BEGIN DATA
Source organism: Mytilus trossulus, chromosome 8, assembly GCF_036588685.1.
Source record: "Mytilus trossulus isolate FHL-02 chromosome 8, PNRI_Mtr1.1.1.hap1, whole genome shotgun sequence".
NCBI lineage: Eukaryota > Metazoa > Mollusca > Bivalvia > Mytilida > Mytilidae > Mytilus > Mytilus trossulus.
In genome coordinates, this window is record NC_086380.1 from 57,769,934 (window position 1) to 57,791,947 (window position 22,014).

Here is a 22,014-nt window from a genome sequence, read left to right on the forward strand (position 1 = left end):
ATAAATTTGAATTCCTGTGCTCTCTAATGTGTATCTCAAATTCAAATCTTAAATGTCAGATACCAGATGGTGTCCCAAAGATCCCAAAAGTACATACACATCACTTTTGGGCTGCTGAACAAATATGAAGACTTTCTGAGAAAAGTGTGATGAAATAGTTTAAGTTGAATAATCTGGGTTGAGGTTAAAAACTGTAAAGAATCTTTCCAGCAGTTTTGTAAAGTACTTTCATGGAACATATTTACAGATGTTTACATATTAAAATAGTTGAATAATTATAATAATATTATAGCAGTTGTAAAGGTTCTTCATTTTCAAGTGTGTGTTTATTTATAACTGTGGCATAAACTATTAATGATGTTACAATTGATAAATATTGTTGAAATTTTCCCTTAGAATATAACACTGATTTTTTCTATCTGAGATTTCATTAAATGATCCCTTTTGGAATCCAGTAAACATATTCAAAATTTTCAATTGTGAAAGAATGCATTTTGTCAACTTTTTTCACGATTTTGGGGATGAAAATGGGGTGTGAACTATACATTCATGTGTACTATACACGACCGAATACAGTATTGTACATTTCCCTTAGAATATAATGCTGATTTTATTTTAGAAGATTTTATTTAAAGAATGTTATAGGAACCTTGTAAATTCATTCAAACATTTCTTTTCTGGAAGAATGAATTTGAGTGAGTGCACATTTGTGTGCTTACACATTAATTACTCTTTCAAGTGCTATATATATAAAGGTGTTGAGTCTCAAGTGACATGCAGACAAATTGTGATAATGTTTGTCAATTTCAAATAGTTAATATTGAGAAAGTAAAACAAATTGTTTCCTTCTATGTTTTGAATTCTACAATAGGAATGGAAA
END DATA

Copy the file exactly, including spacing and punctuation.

Source organism: Mytilus trossulus, chromosome 8, assembly GCF_036588685.1.
Source record: "Mytilus trossulus isolate FHL-02 chromosome 8, PNRI_Mtr1.1.1.hap1, whole genome shotgun sequence".
NCBI lineage: Eukaryota > Metazoa > Mollusca > Bivalvia > Mytilida > Mytilidae > Mytilus > Mytilus trossulus.
In genome coordinates, this window is record NC_086380.1 from 57,769,934 (window position 1) to 57,791,947 (window position 22,014).

Here is a 22,014-nt window from a genome sequence, read left to right on the forward strand (position 1 = left end):
ATAAATTTGAATTCCTGTGCTCTCTAATGTGTATCTCAAATTCAAATCTTAAATGTCAGATACCAGATGGTGTCCCAAAGATCCCAAAAGTACATACACATCACTTTTGGGCTGCTGAACAAATATGAAGACTTTCTGAGAAAAGTGTGATGAAATAGTTTAAGTTGAATAATCTGGGTTGAGGTTAAAAACTGTAAAGAATCTTTCCAGCAGTTTTGTAAAGTACTTTCATGGAACATATTTACAGATGTTTACATATTAAAATAGTTGAATAATTATAATAATATTATAGCAGTTGTAAAGGTTCTTCATTTTCAAGTGTGTGTTTATTTATAACTGTGGCATAAACTATTAATGATGTTACAATTGATAAATATTGTTGAAATTTTCCCTTAGAATATAACACTGATTTTTTCTATCTGAGATTTCATTAAATGATCCCTTTTGGAATCCAGTAAACATATTCAAAATTTTCAATTGTGAAAGAATGCATTTTGTCAACTTTTTTCACGATTTTGGGGATGAAAATGGGGTGTGAACTATACATTCATGTGTACTATACACGACCGAATACAGTATTGTACATTTCCCTTAGAATATAATGCTGATTTTATTTTAGAAGATTTTATTTAAAGAATGTTATAGGAACCTTGTAAATTCATTCAAACATTTCTTTTCTGGAAGAATGAATTTGAGTGAGTGCACATTTGTGTGCTTACACATTAATTACTCTTTCAAGTGCTATATATATAAAGGTGTTGAGTCTCAAGTGACATGCAGACAAATTGTGATAATGTTTGTCAATTTCAAATAGTTAATATTGAGAAAGTAAAACAAATTGTTTCCTTCTATGTTTTGAATTCTACAATAGGAATGGAAA